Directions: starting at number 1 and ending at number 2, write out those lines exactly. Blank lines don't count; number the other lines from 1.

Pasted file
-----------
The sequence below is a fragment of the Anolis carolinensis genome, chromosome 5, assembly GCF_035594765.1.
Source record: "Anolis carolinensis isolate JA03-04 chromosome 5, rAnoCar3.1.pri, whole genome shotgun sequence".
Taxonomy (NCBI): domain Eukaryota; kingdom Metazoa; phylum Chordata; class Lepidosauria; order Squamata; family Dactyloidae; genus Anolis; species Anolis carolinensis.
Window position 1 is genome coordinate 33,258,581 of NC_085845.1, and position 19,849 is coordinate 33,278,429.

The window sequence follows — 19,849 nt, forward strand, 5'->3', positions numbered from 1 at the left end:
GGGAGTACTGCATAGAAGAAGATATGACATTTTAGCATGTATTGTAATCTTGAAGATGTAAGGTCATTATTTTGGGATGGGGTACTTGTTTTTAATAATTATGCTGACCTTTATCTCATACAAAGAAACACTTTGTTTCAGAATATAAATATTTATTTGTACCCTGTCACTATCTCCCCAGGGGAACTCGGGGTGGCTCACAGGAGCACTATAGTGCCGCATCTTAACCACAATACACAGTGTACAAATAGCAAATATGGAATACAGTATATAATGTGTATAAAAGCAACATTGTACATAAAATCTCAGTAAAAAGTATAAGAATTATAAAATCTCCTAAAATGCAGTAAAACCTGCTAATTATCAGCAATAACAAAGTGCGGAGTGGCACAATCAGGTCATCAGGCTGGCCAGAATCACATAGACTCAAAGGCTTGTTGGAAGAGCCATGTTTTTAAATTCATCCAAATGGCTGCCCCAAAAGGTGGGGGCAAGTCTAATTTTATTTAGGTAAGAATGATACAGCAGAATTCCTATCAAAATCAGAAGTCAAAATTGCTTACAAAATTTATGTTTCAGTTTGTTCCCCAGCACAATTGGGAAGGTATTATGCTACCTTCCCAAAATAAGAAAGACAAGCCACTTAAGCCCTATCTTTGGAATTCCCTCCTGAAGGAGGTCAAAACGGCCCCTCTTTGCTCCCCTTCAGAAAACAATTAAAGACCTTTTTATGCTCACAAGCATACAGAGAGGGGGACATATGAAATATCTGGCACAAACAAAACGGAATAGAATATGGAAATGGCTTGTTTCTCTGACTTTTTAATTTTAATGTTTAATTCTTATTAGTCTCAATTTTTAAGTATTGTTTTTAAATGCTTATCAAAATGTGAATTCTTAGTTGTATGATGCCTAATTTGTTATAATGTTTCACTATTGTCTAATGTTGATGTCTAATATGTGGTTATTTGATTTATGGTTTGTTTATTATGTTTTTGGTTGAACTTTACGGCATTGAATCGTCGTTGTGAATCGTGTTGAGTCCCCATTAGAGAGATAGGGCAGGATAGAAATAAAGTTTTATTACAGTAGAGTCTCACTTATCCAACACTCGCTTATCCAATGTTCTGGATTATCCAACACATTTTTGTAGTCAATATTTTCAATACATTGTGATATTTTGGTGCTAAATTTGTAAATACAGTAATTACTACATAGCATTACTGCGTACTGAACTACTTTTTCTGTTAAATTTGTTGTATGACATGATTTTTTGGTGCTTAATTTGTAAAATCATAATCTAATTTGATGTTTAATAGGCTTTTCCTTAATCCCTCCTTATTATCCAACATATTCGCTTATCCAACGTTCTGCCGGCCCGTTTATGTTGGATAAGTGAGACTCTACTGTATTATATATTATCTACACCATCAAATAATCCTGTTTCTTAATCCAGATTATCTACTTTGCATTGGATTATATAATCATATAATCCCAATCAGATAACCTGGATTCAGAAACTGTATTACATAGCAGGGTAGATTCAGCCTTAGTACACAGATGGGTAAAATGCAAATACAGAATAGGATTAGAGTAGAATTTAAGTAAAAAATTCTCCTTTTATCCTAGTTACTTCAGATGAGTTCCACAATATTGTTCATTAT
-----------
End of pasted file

The sequence below is a fragment of the Anolis carolinensis genome, chromosome 5, assembly GCF_035594765.1.
Source record: "Anolis carolinensis isolate JA03-04 chromosome 5, rAnoCar3.1.pri, whole genome shotgun sequence".